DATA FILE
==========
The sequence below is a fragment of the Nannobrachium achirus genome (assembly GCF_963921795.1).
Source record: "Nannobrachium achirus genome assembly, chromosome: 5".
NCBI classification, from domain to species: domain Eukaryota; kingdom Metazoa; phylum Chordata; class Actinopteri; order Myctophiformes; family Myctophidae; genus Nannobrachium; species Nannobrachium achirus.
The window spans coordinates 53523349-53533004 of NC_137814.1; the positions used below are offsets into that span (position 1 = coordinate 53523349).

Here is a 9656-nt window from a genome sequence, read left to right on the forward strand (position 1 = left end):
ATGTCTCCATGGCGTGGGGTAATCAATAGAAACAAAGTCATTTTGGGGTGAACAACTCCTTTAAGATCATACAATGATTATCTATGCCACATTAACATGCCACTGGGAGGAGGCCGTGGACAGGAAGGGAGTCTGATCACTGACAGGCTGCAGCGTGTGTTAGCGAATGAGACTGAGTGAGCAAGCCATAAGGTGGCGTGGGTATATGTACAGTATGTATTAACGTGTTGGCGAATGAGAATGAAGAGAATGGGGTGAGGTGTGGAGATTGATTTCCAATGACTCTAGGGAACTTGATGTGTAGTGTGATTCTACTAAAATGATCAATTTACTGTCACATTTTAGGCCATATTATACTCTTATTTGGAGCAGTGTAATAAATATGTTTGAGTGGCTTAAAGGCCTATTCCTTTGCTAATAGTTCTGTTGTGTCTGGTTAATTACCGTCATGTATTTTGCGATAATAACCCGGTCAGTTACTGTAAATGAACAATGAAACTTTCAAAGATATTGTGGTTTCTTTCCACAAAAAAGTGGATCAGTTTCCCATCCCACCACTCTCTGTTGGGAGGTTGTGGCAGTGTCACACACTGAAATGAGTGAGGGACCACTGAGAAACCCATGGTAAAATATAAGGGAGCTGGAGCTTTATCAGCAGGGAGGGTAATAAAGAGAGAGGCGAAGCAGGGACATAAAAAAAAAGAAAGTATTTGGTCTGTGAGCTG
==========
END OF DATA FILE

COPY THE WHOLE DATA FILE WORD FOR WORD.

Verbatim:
The sequence below is a fragment of the Nannobrachium achirus genome (assembly GCF_963921795.1).
Source record: "Nannobrachium achirus genome assembly, chromosome: 5".
NCBI classification, from domain to species: domain Eukaryota; kingdom Metazoa; phylum Chordata; class Actinopteri; order Myctophiformes; family Myctophidae; genus Nannobrachium; species Nannobrachium achirus.
The window spans coordinates 53523349-53533004 of NC_137814.1; the positions used below are offsets into that span (position 1 = coordinate 53523349).

Here is a 9656-nt window from a genome sequence, read left to right on the forward strand (position 1 = left end):
ATGTCTCCATGGCGTGGGGTAATCAATAGAAACAAAGTCATTTTGGGGTGAACAACTCCTTTAAGATCATACAATGATTATCTATGCCACATTAACATGCCACTGGGAGGAGGCCGTGGACAGGAAGGGAGTCTGATCACTGACAGGCTGCAGCGTGTGTTAGCGAATGAGACTGAGTGAGCAAGCCATAAGGTGGCGTGGGTATATGTACAGTATGTATTAACGTGTTGGCGAATGAGAATGAAGAGAATGGGGTGAGGTGTGGAGATTGATTTCCAATGACTCTAGGGAACTTGATGTGTAGTGTGATTCTACTAAAATGATCAATTTACTGTCACATTTTAGGCCATATTATACTCTTATTTGGAGCAGTGTAATAAATATGTTTGAGTGGCTTAAAGGCCTATTCCTTTGCTAATAGTTCTGTTGTGTCTGGTTAATTACCGTCATGTATTTTGCGATAATAACCCGGTCAGTTACTGTAAATGAACAATGAAACTTTCAAAGATATTGTGGTTTCTTTCCACAAAAAAGTGGATCAGTTTCCCATCCCACCACTCTCTGTTGGGAGGTTGTGGCAGTGTCACACACTGAAATGAGTGAGGGACCACTGAGAAACCCATGGTAAAATATAAGGGAGCTGGAGCTTTATCAGCAGGGAGGGTAATAAAGAGAGAGGCGAAGCAGGGACATAAAAAAAAAGAAAGTATTTGGTCTGTGAGCTG